This is not the time to be creating seasonal-based plans and expecting them to be relevant. Things are way too volatile. Instead, make them four to six weeks out to coincide with shift planning, and refine as you get closer to the day of operations.
2. Identify what passenger arrival data is needed to forecast.
Predict passenger show-ups per flight – this makes it much easier to adjust plans to handle schedule changes or updates to travel rules such as the UK’s ‘traffic light system’.
Airports and border authorities will already have access to a wealth of data that can be extracted to build these show-up predictions. For example, the number of passengers per aeroplane, passport-type, how long it takes to walk from the gate to immigration, flight origin (i.e. a red, amber or green-listed country) and scheduled arrival time. Historic on-time arrival performance can also be helpful in refining likely show-up times at immigration. These appearance predictions can then be aggregated to provide a robust arrival profile curve at immigration.
3. Create scenario-based plans on what might happen.
For instance, if a country changes from red to amber listed, how will that affect flight processing from that country? What staff is needed, where and by when?
4. Dynamically adjust the forecast using live data.
Now compare the forecast with what’s actually happening with each flight. Is there updated booking data or a Passenger Transfer Manifest (PTM) from the airline? Is each flight on time? Is there a gate change that could impact passengers’ immigration arrival times? Tools like OAG’s FlightTracker and the airport’s AODB have a wealth of relevant live information that can help refine the forecast. What about the situation in immigration itself? Is the show-up profile as expected; are lane openings going according to plan? Sensor data from immigration queues provides accurate insight into live wait and processing times, which can feed a revised forecast for the hours ahead.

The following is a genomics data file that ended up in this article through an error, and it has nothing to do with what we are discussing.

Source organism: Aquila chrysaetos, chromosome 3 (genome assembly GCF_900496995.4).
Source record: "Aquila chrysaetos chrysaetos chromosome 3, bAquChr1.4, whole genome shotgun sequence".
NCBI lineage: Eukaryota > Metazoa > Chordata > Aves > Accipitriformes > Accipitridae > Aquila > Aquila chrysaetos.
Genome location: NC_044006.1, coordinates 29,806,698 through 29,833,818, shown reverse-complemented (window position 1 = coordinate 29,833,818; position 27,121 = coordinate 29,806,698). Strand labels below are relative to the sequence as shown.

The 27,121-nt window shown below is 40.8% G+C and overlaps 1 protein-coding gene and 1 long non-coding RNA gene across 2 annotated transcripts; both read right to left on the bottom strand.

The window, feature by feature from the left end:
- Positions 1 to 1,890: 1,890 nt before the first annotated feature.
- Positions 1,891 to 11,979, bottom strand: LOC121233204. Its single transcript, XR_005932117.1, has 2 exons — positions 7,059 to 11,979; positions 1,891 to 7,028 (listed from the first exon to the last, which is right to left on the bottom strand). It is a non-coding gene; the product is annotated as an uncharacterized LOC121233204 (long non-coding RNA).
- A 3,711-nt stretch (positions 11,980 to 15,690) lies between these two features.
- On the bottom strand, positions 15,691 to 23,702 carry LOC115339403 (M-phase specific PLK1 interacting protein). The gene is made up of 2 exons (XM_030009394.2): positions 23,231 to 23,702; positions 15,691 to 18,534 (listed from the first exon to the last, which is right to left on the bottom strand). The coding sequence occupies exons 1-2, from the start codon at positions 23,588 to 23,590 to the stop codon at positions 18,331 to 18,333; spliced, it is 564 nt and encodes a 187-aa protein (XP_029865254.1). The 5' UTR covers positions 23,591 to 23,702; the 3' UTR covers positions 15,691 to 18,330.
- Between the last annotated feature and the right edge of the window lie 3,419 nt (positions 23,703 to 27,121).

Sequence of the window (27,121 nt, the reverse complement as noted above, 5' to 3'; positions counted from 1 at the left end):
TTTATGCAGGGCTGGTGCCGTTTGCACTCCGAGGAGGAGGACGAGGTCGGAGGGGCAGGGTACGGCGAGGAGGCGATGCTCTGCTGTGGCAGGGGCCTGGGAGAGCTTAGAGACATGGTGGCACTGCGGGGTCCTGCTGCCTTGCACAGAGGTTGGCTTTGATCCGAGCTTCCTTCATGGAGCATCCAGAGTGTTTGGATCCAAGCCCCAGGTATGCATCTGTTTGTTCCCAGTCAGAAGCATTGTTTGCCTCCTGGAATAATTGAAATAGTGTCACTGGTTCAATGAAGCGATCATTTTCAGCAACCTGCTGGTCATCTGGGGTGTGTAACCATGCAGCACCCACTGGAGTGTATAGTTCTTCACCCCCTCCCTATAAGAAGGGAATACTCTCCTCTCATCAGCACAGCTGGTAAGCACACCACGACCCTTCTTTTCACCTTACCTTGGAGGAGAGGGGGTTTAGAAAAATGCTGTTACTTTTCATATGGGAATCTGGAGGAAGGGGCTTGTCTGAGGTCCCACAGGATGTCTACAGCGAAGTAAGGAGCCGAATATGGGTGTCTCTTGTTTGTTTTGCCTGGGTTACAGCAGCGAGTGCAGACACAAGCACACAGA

Yes, machine learning models need training, which can take time. However, live data simplifies the comparison of actual to forecasted show ups. It also, importantly, shows why it was different, such as longer processing times than predicted or late arrivals. This allows actions to be taken and the model refined for increased accuracy – and so leads to a continuous cycle of improvement.
5. Refine the plan in the hours ahead to match demand.
A capacity planning tool fed with a live re-forecast will recommend the best options for the current situation, given the constraints you have, such as staff numbers and the number of possible lanes. This could include shifting staff between zones or terminals before queues build, changing breaks or adjusting lane openings. It doesn’t seem like a lot, but even small changes to shifts and staff allocations can make a significant impact on processing speed and efficiency.
No one’s in any doubt – passenger processing points, like immigration, will continue to be painful while paperwork checks remain manual, staffing shortages persist and travel rules changes.
But intelligent automation that uses live data, passenger forecasting and capacity planning tools can make a big difference, and in a matter of weeks.
Predicting when passengers will arrive – and their processing needs dependent on origin and passport – will enable airport and their border control partners to be much more agile to travel rule changes. The time to act is now.